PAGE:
Where we define a ProviderObserver called AppProviderObserver(). Since we did it in our top provider container, it allows us to observe changes in all our providers. We can use this to make a simple Riverpod provider logger for our app, that observes all state changes in all the providers we use.

We are not doing any fancy logging in this demo, but even a simple ProviderBase debug logger like this can be very useful.

// Set the bool flag to true to show debug prints. Even if you forgot
// to set it to false, debug prints will not show in release builds.
// The handy part is that if it gets in the way in debugging, it is an easy
// toggle to turn it off here for just this feature. You can leave it true
// below to see this features logs in debug mode.
const bool _debug = !kReleaseMode && true;
/// AppProviderObserver represents a provider observer for changes in any
/// providers. If not in release mode, it debugPrints the changes.
class AppProviderObserver extends ProviderObserver {

  Future<void> didUpdateProvider(
      ProviderBase<dynamic> provider,
      Object? previousValue,
      Object? newValue,
      ProviderContainer container) async {
    if (_debug) {
      debugPrint('PROVIDER    : ${ ?? '<NO NAME>'}\n'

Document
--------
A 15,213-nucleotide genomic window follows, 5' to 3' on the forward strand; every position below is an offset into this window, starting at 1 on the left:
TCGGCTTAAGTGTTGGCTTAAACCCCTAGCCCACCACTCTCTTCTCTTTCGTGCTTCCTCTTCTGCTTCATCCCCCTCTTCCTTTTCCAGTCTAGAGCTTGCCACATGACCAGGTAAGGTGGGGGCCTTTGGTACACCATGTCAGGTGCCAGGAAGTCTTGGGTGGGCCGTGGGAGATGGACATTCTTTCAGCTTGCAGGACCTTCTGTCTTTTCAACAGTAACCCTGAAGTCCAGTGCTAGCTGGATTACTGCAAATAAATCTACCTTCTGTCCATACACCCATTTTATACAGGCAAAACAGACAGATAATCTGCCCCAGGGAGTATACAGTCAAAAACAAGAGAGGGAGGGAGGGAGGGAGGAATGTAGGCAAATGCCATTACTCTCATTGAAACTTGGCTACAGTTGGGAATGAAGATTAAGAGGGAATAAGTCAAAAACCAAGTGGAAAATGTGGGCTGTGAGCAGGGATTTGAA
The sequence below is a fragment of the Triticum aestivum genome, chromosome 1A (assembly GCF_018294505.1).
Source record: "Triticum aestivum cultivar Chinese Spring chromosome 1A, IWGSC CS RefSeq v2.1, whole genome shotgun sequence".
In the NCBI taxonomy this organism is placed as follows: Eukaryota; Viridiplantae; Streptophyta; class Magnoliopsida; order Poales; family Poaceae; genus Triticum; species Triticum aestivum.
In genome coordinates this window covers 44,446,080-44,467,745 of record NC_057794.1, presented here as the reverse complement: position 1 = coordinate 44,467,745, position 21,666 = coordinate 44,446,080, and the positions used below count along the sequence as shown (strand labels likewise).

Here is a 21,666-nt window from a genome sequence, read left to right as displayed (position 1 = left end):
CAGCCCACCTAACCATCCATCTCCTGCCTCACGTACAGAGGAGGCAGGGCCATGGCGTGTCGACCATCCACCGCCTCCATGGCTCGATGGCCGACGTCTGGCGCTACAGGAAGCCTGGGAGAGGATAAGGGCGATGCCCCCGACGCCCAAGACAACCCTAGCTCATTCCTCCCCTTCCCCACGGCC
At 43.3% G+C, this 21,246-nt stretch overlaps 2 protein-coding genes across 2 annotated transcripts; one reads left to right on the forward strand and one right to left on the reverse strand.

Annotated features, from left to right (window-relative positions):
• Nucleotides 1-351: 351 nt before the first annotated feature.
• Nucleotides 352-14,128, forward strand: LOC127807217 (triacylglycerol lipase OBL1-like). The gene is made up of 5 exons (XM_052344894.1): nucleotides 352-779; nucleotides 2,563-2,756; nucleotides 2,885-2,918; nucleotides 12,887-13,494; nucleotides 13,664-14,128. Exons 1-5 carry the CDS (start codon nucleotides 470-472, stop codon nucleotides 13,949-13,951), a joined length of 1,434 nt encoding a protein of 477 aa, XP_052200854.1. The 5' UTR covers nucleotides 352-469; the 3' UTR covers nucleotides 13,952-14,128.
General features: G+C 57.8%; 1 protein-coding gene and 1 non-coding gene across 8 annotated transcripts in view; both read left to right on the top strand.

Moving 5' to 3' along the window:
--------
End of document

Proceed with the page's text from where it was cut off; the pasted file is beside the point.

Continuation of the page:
'  Type      : ${provider.runtimeType}\n'
          '  Old value : $previousValue\n'
          '  New value : $newValue');

To make it give us a bit more information, we show the provider name and its runtimeType in the observer’s debugPrint, together with its previous and new value.

Logging with the Observer

Let’s take a look at what our debug logs look in our ThemeDemo application when we start the app.

On app startup we see the selection of the default key-value DB implementation, which is the Hive implementation. We see its local storage path and filename setup. We also see the configuration of the listener. These logs come from other debugPrints in the app.

flutter: KeyValueDbHive: init called, _isInitialized = false
flutter: KeyValueDbHive storage path: /Users/rydmike/Library/Containers
          /com.example.themeDemo/Data/Library/Application Support/com.example.themeDemo and 
          file name: settings_box
flutter: keyValueDbListenerProvider called
flutter: KeyValueDbListener: new instance
flutter: KeyValueDbListener: _init() setup listen

Next we see the Hive DB value getters telling us what values it got. These debugPrint logs comes from the Hive key-value DB implementation.

flutter: Hive get    : ["usePrimaryKeyColor"] = false (bool)
flutter: Hive get    : ["usedFlexTone"] = 1 (int)
flutter: Hive get    : ["useMaterial3"] = false (bool)